Colleges Cut Liberal Arts Majors Due to COVID-19
Published on January 13, 2021
- Budget shortfalls have led to faculty furloughs and program cuts, many in the liberal arts.
- Higher education increasingly prioritizes STEM and business over the humanities.
- Colleges say that without billions more in federal relief, more cuts will come.
- With fewer liberal arts programs, students may lack critical soft skills training for jobs.
Scores of colleges across the country plan to cut liberal arts programs before fall 2021. While universities with billions of dollars in endowments could "ride out the pandemic relatively unscathed," it'll be a bumpy road for most, as struggling institutions continue to cancel undergraduate majors and freeze graduate student admissions.
The humanities and social sciences face the greatest threat from COVID-19 by far. The liberal arts — a traditional pillar of higher education — have struggled to compete with more lucrative, STEM-focused degrees. Recent college moves reveal a drop in the popularity of liberal arts degrees, like English.
Humanities and social sciences programs by far face the greatest threat from COVID-19.
Many institutions, particularly small colleges, face pressure to pivot their academic offerings to meet current student demographics and job market demands, leading to a preference for technical training. Austerity measures due to COVID-19 are accelerating that trend. The University of Evansville, for example, is considering closing its philosophy and religion department.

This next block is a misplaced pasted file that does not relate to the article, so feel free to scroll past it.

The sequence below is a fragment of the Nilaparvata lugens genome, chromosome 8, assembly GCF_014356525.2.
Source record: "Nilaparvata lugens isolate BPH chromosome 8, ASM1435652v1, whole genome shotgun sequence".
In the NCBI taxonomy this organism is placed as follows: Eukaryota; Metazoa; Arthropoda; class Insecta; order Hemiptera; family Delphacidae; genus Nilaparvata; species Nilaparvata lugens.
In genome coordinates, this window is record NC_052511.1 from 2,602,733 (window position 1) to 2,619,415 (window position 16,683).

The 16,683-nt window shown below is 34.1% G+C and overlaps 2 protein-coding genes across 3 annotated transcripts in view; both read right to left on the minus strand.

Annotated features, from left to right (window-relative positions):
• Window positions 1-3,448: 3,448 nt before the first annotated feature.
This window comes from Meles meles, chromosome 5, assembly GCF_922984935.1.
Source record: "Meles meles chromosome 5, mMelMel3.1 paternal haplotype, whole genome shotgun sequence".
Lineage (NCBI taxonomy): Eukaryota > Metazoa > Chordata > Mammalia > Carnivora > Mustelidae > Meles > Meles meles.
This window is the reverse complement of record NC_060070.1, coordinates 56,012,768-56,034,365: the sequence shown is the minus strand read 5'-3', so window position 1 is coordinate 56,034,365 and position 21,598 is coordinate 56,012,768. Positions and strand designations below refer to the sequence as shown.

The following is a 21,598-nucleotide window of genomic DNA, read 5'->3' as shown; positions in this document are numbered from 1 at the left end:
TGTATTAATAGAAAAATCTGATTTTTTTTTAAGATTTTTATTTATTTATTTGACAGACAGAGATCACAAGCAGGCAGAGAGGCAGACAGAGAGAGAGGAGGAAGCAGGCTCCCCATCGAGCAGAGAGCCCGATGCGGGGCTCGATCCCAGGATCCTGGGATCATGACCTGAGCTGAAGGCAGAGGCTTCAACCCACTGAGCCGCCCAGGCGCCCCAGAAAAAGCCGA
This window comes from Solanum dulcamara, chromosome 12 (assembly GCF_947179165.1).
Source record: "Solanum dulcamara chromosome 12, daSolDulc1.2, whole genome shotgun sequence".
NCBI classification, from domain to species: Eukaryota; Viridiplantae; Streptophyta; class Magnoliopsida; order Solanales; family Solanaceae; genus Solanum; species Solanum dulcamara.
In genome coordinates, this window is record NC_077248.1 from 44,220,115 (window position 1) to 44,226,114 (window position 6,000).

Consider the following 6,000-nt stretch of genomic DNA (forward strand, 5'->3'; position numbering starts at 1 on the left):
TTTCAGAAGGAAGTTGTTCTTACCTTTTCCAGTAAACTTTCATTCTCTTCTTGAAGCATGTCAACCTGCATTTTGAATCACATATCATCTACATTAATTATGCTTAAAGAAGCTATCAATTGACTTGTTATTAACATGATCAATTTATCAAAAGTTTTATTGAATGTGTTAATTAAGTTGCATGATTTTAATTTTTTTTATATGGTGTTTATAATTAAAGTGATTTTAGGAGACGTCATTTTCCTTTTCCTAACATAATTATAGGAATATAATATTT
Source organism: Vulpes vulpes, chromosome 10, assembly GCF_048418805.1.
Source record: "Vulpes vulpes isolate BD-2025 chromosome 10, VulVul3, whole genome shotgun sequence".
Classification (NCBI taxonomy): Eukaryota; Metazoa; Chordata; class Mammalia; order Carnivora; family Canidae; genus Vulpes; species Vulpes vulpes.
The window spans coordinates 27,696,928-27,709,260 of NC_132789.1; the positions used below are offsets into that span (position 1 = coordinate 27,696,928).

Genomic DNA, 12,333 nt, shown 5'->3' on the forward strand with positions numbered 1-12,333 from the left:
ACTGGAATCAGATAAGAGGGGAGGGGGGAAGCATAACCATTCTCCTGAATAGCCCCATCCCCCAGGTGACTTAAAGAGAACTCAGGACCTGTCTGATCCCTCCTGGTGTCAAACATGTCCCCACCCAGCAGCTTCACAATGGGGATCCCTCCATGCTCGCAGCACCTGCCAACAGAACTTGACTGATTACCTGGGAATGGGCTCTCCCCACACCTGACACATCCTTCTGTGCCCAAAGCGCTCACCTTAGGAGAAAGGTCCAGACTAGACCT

Nationwide, so-called liberal arts colleges are eliminating liberal arts degrees, such as anthropology, political science, and music. Redrafting college programs around STEM and business offerings could fundamentally shift colleges' identities, not to mention students' futures.
The Impact of COVID-19 College Budget Cuts
Small regional colleges depend on state funding and income from tuition, but this past year witnessed a sharp reduction in both, with colleges standing to lose millions in state appropriations. As a direct consequence of the pandemic, many institutions have had to lower tuition, house fewer students on campus, and enroll fewer international students, all reducing next year's budget.
This fall, universities announced budget cuts, which included delaying both maintenance and capital projects, freezing staff salaries, and slashing top administrators' pay. Hiring freezes, furloughs, and layoffs impacted staff, faculty, and even some tenured professors.
Colleges stand to lose millions in state appropriations due to COVID-19.
Now, entire departments and majors are at risk of being axed. The University of Alaska system plans to cut 39 academic departments, including fields like chemistry and earth science, in addition to numerous liberal arts programs. Similarly, the College of Saint Rose in New York will eliminate 16 majors and six master's degrees.
Many liberal arts graduate programs have also temporarily stopped accepting new Ph.D. students. So far, over 50 doctoral programs in the humanities and social sciences have decided to refrain from admitting new students for fall 2021.